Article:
Saturday, August 14, 2010

Sadhu Hanuman, Monk

Player: JW

STR 16 INT 12
DEX 17 WIS 13
CON 12 CHA 12

Level: 1
HP: 3

Special Quality: Oh Captain, My Captain

Staff, Chakram disks, backpack, waterskin, bottle of sake, chalk x10, flint and steel, grappling hook, hammer, holy symbol (handmade from silver), rations x5, hemp rope, sack x2
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  1. Far to the East, under the great snowy Peaks of Heaven, the rivers flow through mountain valleys and over towering falls, spilling into the lowland jungles of Bandapur. Here, massive trees tower above the leaf covered jungle floor, connected by so many vines that it seemed a titanic spider had woven its web there. This was the kindgom of the great Raj of Bandapur. His power was absolute and extended from one end of the infinite forest to the other. From the base of the holy mountains in the north, to the dry, arid plains to the south. The time of war had long past and Bandapur had enjoyed years of peace under the Raj. But, as he grew old, the kingdom seemed to grow restless. His only son, Kapeeshwar, had never married, instead he lived a pampered life of luxury, almost never leaving the palace walls. He knew nothing about running a kingdom, nor did he care, as long as his attendants saw to his every need. The people loved their Raj, but worried that if Kapeeshwar were to ascend to the golden Tiger Throne, the kingdom would quickly dissolve.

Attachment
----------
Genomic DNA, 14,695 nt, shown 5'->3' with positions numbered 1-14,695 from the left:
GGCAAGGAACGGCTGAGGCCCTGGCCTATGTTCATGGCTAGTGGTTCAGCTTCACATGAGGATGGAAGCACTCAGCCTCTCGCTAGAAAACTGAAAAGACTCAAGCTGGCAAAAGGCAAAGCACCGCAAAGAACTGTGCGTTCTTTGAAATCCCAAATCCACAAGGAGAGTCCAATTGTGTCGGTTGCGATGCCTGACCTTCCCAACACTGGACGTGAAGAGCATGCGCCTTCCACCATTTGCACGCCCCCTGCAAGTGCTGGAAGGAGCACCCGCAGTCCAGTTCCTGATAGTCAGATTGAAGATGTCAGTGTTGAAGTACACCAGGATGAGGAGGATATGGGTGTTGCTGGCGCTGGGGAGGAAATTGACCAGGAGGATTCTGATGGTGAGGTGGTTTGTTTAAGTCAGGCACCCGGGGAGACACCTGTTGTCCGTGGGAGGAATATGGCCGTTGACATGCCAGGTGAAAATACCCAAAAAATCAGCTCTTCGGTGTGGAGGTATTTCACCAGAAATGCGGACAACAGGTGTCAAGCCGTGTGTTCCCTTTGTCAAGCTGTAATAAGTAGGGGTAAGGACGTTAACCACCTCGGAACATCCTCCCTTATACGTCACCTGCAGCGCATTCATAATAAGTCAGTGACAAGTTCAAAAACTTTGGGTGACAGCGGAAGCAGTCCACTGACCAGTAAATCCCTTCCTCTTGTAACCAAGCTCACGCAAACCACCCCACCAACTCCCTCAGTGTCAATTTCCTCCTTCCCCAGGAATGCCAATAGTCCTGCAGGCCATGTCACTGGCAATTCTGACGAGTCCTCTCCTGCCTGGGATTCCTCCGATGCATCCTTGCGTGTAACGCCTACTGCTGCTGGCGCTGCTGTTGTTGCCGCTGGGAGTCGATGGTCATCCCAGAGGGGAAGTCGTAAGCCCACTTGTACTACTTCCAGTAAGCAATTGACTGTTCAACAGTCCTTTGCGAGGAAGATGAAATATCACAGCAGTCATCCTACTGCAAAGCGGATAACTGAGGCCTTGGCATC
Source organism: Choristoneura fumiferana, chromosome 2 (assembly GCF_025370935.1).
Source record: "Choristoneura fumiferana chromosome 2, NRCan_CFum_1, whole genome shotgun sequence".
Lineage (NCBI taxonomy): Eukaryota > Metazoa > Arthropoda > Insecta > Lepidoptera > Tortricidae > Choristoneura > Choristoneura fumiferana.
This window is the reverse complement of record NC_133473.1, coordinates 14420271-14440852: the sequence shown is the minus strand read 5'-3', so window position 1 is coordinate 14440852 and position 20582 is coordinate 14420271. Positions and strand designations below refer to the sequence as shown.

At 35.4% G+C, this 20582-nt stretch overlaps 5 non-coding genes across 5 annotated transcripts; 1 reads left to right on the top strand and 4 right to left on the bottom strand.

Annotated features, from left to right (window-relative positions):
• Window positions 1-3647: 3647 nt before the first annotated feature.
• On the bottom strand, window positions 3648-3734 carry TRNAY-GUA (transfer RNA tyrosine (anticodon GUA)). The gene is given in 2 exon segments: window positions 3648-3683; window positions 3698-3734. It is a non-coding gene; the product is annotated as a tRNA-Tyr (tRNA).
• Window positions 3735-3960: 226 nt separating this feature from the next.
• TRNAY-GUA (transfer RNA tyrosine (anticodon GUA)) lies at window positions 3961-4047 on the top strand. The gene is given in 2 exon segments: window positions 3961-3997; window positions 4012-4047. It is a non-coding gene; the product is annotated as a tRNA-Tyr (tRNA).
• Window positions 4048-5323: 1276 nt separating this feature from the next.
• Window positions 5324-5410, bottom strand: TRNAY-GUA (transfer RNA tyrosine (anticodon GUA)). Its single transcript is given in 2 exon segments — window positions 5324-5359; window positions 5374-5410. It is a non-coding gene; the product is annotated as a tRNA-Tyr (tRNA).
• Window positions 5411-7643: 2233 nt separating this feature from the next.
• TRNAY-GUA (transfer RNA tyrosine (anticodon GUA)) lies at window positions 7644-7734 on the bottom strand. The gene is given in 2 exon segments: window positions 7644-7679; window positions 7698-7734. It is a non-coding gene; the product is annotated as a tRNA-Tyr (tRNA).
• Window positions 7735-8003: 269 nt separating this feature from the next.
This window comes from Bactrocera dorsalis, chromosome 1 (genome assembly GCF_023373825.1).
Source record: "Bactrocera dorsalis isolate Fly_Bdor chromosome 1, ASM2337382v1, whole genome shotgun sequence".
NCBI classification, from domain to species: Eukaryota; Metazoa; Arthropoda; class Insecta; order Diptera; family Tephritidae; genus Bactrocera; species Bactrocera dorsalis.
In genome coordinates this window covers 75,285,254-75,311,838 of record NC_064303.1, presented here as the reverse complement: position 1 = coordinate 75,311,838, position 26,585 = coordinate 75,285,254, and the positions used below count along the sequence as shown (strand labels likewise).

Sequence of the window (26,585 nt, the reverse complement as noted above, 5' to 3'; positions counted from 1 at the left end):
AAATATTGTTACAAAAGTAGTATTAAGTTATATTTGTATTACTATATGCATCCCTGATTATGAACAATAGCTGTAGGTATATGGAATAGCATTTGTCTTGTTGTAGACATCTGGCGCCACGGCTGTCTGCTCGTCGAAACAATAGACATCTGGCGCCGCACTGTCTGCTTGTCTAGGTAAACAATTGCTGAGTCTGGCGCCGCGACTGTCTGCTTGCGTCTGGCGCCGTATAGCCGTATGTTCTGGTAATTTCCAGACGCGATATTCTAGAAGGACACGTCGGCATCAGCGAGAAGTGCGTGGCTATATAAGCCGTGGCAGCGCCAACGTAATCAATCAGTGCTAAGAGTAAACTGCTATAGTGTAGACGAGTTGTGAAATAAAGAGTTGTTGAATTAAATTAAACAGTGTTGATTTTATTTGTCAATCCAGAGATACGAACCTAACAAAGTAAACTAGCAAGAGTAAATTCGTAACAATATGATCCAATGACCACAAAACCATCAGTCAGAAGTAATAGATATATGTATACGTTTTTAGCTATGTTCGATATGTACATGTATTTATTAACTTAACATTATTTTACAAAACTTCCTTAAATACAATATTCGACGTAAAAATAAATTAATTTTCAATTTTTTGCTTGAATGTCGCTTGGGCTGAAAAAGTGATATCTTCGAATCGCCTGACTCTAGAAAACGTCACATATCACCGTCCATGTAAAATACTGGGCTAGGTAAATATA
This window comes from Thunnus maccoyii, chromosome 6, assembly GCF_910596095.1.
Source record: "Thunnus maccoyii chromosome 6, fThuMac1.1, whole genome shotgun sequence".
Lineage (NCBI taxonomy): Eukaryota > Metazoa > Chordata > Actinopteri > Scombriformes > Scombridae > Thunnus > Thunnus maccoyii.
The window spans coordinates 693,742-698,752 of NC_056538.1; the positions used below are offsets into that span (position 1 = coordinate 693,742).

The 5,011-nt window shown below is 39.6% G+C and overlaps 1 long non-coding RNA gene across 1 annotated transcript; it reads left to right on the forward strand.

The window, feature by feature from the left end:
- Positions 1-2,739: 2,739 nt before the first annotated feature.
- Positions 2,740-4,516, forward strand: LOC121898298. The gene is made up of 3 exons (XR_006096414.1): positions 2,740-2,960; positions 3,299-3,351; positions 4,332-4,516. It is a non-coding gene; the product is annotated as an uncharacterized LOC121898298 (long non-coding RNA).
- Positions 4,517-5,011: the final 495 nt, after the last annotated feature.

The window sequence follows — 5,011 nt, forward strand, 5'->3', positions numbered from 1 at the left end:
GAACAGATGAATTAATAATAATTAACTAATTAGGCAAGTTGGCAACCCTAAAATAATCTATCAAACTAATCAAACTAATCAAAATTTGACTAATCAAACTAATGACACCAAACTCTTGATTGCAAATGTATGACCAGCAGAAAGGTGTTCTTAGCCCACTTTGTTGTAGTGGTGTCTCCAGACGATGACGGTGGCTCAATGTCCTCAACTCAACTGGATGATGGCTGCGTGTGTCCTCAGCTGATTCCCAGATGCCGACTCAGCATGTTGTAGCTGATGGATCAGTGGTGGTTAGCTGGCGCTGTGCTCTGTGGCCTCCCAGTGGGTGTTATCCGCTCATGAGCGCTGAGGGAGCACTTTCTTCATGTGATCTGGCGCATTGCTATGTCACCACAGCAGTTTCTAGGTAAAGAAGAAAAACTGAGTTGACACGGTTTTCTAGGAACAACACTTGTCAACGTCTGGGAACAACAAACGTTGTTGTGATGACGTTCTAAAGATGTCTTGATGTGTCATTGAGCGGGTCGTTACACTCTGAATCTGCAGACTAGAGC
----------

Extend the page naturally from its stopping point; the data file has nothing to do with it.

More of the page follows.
2. Kapeeshwar's day started just like every other. He was gently wakened by a palace servant; young, beautiful, hair like a midnight river. He toyed with the idea of staying in bed for a little longer. He had forgotten this one's name, there were so many it became pointless trying to remember. But not today. Today he was supposed to train with a local warrior, supposedly a man of legendary status. He would see. He had heard from some of the palace guards that although this man's list of accomplishments was as long as one of the jungle vines, the gray hairs of his beard were even longer. Kapeeshwar was betting that this man was just one of hundreds of wandering freeloaders that his father entertained out of generosity. Dirty, uncultured, beggars all of them. He didn't understand why his father allowed them into the palace, they dirtied the place with their presence. Worst of all, it seemed as though his father invited them for his sake. Always setting up meetings between Kapeeshwar and these strangers, as though they had something important to offer. Only a few had proved interesting, those that spoke of wondrous tales of far off places and people. Kapeeshwar doubted that any of these tales were true, but nonetheless, they were entertaining.